Overton Berry, a Northwest jazz legend and recent inductee into the Seattle Jazz Hall of Fame, has played piano extensively in venues around the world including Japan, China, Viet Nam, Thailand and Egypt. Overton is a voting member for the Grammy's, music director for the TOBE School of Music, and regular performer at major Northwest jazz festivals. Overton has worked with such jazz greats as Carmen McRae, Joe Pass, Dave Brubeck, Vonne Griffin and Peggy Lee.
Brad Boal studied percussion at the University of North Texas and privately with numerous master drummers including Jeff Hamilton and Mark Ivester. Brad has performed, recorded or toured with: The Count Basie Big Band, Benny Green, Sam Rivers, and many others. He has worked on staff or as a clinician at several music workshops and colleges throughout the country, including Jamey Aebersold's Summer Jazz Workshops, Day Jams Rock Music Camps and Cornish College of the Arts.
Butch Boles began playing guitar professionally when he joined the U.S. Air Force band in 1980. In his professional career he has played guitar in more than 22 countries on four continents, radio and television, and performed for heads of state and dignitaries from several countries. He has played guitar with musicians such as John Stowell, Tony Rizzi, Tom Kubis, Carl Verheyen and Wilford Brimley.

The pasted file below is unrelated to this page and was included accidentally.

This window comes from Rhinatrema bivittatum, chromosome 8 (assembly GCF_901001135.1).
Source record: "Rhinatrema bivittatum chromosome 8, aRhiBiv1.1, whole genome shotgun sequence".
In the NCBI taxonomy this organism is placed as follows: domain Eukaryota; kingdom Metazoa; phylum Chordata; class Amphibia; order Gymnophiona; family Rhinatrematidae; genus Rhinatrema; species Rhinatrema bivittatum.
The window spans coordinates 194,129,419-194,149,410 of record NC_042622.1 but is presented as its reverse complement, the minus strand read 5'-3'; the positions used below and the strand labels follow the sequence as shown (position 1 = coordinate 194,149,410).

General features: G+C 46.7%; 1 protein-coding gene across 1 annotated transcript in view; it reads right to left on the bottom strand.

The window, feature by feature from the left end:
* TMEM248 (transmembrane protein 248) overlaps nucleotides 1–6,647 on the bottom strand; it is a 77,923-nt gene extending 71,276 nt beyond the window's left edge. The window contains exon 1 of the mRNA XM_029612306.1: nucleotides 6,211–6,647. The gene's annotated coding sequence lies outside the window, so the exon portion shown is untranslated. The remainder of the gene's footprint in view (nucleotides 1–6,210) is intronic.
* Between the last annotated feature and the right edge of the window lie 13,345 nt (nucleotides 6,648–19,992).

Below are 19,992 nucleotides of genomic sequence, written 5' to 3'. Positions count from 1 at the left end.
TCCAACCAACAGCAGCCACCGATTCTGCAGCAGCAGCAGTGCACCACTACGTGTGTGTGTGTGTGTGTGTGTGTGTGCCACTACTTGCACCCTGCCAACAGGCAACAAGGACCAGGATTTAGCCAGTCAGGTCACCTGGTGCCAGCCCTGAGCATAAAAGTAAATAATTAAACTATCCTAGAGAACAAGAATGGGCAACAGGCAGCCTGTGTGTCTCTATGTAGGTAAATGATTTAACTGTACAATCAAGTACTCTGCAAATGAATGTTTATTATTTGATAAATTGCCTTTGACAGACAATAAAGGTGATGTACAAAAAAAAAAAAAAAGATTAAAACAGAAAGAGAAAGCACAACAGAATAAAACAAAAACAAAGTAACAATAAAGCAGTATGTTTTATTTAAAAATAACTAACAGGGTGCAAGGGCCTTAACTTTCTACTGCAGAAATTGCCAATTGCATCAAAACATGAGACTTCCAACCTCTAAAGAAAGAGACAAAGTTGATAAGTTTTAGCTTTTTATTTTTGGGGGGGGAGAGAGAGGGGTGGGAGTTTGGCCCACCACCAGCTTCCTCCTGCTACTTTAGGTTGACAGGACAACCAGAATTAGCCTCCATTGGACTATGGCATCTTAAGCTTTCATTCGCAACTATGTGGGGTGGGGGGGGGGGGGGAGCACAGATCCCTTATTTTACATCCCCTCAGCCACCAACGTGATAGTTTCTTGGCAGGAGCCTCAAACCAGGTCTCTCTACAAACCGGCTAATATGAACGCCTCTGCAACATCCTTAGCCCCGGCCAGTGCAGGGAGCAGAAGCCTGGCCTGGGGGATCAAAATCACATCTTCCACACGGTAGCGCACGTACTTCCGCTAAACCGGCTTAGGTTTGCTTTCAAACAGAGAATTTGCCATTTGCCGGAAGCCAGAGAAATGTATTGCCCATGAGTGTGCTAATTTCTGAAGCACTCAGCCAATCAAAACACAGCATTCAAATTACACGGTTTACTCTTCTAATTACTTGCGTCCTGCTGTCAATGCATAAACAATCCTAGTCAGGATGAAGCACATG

John Butler is a Fulbright Scholar in music with extensive experience performing and teaching guitar nationally and internationally. He has lived and worked as a professional musician in New York, Holland and Peru, and now is based out of Portland, Oregon. John has recorded albums of original jazz compositions, and was the guitarist on the 1987 Audio Daddio album featuring Art Foxall, "Art's Back in Town," recorded in Holland. John has performed with Jack McDuff, Jim Pepper, Wilbur Little, David Friesen, Essiet Essiet, and others.
Frank Clayton studied music at the Berklee College of Music and the Manhattan School of Music. He studied Bass with Dave Holland and Cecil McBee, and percussion with Alan Dawson and Morris Goldenberg. Frank has performed nationally and internationally with some of the top names in jazz, including Jaki Byard, Herb Ellis, Lee Konitz, Charles Mingus, Sam Rivers and Albert Ayler.